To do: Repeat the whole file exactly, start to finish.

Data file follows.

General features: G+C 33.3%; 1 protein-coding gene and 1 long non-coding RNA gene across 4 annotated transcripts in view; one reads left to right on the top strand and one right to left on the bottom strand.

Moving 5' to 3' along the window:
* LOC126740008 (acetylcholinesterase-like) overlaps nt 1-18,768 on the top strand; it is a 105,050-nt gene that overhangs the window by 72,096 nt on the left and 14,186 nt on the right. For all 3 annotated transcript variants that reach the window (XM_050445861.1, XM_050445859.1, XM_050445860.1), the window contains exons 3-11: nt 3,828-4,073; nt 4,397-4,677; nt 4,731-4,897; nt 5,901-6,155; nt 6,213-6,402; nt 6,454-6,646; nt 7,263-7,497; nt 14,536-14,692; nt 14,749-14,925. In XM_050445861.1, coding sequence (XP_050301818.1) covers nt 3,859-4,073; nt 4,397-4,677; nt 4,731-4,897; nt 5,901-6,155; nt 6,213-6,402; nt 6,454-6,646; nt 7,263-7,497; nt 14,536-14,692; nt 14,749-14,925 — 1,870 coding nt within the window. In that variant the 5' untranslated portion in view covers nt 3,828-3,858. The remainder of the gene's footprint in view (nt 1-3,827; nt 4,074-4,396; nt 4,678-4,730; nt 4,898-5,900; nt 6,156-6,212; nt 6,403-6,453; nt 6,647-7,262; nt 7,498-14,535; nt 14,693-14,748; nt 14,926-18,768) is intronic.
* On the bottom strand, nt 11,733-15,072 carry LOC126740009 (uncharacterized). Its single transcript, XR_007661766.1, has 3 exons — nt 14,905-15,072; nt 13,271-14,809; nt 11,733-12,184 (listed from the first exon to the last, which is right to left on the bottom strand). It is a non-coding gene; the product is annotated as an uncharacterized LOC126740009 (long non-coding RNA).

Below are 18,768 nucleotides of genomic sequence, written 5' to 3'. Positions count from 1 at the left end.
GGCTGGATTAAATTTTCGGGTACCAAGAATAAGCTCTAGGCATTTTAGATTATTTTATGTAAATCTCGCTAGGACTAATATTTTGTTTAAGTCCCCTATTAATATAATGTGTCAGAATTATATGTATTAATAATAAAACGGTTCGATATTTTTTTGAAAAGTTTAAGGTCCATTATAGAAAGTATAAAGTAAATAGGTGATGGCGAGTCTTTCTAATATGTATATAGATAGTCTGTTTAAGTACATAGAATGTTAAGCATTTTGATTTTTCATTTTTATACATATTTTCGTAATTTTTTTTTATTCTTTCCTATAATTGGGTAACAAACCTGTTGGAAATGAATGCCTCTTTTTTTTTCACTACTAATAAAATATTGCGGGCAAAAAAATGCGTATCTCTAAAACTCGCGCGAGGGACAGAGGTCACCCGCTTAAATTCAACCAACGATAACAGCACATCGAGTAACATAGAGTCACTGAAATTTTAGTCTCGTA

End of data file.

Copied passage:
General features: G+C 33.3%; 1 protein-coding gene and 1 long non-coding RNA gene across 4 annotated transcripts in view; one reads left to right on the top strand and one right to left on the bottom strand.

Moving 5' to 3' along the window:
* LOC126740008 (acetylcholinesterase-like) overlaps nt 1-18,768 on the top strand; it is a 105,050-nt gene that overhangs the window by 72,096 nt on the left and 14,186 nt on the right. For all 3 annotated transcript variants that reach the window (XM_050445861.1, XM_050445859.1, XM_050445860.1), the window contains exons 3-11: nt 3,828-4,073; nt 4,397-4,677; nt 4,731-4,897; nt 5,901-6,155; nt 6,213-6,402; nt 6,454-6,646; nt 7,263-7,497; nt 14,536-14,692; nt 14,749-14,925. In XM_050445861.1, coding sequence (XP_050301818.1) covers nt 3,859-4,073; nt 4,397-4,677; nt 4,731-4,897; nt 5,901-6,155; nt 6,213-6,402; nt 6,454-6,646; nt 7,263-7,497; nt 14,536-14,692; nt 14,749-14,925 — 1,870 coding nt within the window. In that variant the 5' untranslated portion in view covers nt 3,828-3,858. The remainder of the gene's footprint in view (nt 1-3,827; nt 4,074-4,396; nt 4,678-4,730; nt 4,898-5,900; nt 6,156-6,212; nt 6,403-6,453; nt 6,647-7,262; nt 7,498-14,535; nt 14,693-14,748; nt 14,926-18,768) is intronic.
* On the bottom strand, nt 11,733-15,072 carry LOC126740009 (uncharacterized). Its single transcript, XR_007661766.1, has 3 exons — nt 14,905-15,072; nt 13,271-14,809; nt 11,733-12,184 (listed from the first exon to the last, which is right to left on the bottom strand). It is a non-coding gene; the product is annotated as an uncharacterized LOC126740009 (long non-coding RNA).

Below are 18,768 nucleotides of genomic sequence, written 5' to 3'. Positions count from 1 at the left end.
GGCTGGATTAAATTTTCGGGTACCAAGAATAAGCTCTAGGCATTTTAGATTATTTTATGTAAATCTCGCTAGGACTAATATTTTGTTTAAGTCCCCTATTAATATAATGTGTCAGAATTATATGTATTAATAATAAAACGGTTCGATATTTTTTTGAAAAGTTTAAGGTCCATTATAGAAAGTATAAAGTAAATAGGTGATGGCGAGTCTTTCTAATATGTATATAGATAGTCTGTTTAAGTACATAGAATGTTAAGCATTTTGATTTTTCATTTTTATACATATTTTCGTAATTTTTTTTTATTCTTTCCTATAATTGGGTAACAAACCTGTTGGAAATGAATGCCTCTTTTTTTTTCACTACTAATAAAATATTGCGGGCAAAAAAATGCGTATCTCTAAAACTCGCGCGAGGGACAGAGGTCACCCGCTTAAATTCAACCAACGATAACAGCACATCGAGTAACATAGAGTCACTGAAATTTTAGTCTCGTA